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posted: 3/9/2012 2:33 PM

Kane circuit clerk calls for fulfillment of settlement agreement

Clerk says it's not living up to settlement

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  • Deb Seyller

      Deb Seyller

  • Jim Mitchell

      Jim Mitchell

 
 

It's been six months since the Kane County Board inked a settlement deal with Circuit Court Clerk Deb Seyller to end a costly lawsuit spawned by a budget battle. And now Seyller wants to know when board members intend to fully live up to their end of that legal agreement.

Seyller recently sent a letter to Jim Mitchell, chairman of the county board's Finance and Budget Committee, saying the settlement required the county board to develop a budget process ordinance to create a unified budget approach among all county departments as well as address some of the issues that fueled the budget arguments between Seyller and the board.

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"There have been no communications from the county on whether a budget process is being reviewed," Seyller said. "While I do not believe that you are the sole person to represent the county in this matter, I am reaching out to you as chair of the Finance and Budget Committee to address the agreement before any further delay could be considered no longer a reasonable amount of time."

Seyller then spelled out 16 suggestions for what a budget process ordinance should contain.

She calls for more detailed minutes of committee meetings, including a full audio recording.

She also calls for an honest attempt to take politics out of the budget process and a more clearly delineated boundary between the board and the authority elected department heads, such as Seyller, have to control their own offices.

In an interview Mitchell said he'll meet with Seyller to talk about her ideas and the need for a budget process ordinance.

"We talked before about that in terms of what we have already and if that meets the essence of the settlement," Mitchell said.

The effectiveness of the county board's current budget deliberation process could become a new battleground between the board and Seyller. The process has been evolving the past few years. Seyller concedes that the process is better, but said in an email interview that it doesn't go far enough.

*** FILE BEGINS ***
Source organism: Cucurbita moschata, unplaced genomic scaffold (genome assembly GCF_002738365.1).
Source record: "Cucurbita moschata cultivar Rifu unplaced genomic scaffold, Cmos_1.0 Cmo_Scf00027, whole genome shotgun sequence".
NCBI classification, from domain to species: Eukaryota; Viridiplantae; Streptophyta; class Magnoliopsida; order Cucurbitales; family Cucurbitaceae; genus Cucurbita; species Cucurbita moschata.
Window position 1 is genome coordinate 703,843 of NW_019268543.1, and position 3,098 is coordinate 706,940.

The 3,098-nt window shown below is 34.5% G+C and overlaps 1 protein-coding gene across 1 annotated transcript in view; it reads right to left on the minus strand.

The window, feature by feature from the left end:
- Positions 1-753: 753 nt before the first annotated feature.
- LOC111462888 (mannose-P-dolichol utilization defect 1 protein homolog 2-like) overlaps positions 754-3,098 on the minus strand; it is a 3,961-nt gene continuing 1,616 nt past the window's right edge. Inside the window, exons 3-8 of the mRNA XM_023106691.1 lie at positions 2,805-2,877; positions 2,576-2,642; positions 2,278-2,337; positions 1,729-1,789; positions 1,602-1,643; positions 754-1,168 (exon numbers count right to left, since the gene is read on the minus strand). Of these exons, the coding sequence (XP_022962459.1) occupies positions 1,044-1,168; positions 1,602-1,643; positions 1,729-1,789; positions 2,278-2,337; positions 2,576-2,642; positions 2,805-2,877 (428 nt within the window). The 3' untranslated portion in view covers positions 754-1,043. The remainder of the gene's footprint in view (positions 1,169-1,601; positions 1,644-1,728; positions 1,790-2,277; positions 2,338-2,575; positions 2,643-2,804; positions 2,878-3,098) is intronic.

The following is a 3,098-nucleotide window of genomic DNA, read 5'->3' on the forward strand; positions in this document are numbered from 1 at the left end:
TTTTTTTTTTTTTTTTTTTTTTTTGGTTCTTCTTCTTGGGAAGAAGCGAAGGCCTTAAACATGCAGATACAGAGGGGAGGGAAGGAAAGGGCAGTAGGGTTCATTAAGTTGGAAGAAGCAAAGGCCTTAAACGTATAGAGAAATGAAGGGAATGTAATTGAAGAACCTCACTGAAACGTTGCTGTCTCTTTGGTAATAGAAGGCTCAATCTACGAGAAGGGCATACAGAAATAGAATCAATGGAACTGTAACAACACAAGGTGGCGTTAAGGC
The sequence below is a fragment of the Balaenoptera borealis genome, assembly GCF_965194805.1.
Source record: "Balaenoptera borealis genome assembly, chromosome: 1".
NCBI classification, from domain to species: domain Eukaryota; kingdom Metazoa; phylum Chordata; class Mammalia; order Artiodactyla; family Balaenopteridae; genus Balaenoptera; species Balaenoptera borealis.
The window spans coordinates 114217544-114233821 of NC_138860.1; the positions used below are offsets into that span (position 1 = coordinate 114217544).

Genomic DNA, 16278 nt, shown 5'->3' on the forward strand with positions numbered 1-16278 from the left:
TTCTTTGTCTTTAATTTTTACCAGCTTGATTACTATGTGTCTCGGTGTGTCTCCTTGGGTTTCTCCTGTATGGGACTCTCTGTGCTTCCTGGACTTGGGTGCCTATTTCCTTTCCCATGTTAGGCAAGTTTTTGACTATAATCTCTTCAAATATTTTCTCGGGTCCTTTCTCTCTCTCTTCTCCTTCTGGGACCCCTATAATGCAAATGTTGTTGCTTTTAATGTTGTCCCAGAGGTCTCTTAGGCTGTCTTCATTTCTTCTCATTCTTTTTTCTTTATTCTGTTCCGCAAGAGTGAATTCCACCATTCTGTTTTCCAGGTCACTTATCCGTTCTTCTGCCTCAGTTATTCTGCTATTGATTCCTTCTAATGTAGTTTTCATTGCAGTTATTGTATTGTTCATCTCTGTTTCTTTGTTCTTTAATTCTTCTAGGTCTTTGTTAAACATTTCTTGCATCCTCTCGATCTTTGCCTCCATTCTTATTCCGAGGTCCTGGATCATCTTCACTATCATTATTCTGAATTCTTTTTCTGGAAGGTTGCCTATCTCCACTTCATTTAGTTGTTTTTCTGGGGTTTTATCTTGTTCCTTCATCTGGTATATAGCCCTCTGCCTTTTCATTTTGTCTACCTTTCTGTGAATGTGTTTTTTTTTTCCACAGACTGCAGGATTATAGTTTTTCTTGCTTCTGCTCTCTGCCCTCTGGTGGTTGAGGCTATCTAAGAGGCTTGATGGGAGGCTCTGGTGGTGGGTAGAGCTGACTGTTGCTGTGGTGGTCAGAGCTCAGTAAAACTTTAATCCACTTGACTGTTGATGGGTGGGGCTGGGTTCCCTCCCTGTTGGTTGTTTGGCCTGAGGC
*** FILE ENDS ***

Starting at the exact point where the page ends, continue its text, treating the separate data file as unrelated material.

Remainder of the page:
"Under the settlement agreement, the current ordinance does not satisfy the intent of the agreement," Seyller said.

She called her letter to Mitchell, and its publication on her website, debseyller.com, a "nudge to remind the board of their agreed to legal obligation."

Seyller said a budget process ordinance can't be thrown together in a few weeks. And the county board isn't that far away from thinking about the new fiscal year that begins Dec. 1.

"Responsible leadership would have taken their obligation seriously and started identifying the areas needing improvement within the first month or two," Seyller said. She hopes her 16 suggestions get that ball rolling. However, Seyller said she recognizes the board doesn't have to listen to any of her ideas.

"They do not have to listen to a single suggestion from anyone other than the board members themselves," Seyller said. "If one were to take into consideration cooperation and communication that I keep hearing promoted, the board would reach out to all officials, elected and appointed alike, as part of developing a fair and stable budget process."

In an interview Wednesday morning, Kane County Board Chairman Karen McConnaughay said she wants to take a closer look at the details of the settlement agreement before deciding on whether or not the board's current budget process fulfills what the settlement calls for. She said it's way too early to start talking about the budget process in context of the next fiscal year.

"What I've called for is an open and public, but thorough, process that allows elected officials the opportunity to put forward what their needs are," McConnaughay said.

No matter what board members decide, Seyller said she'll be an active participant in crafting the budget for her office for the next fiscal year.

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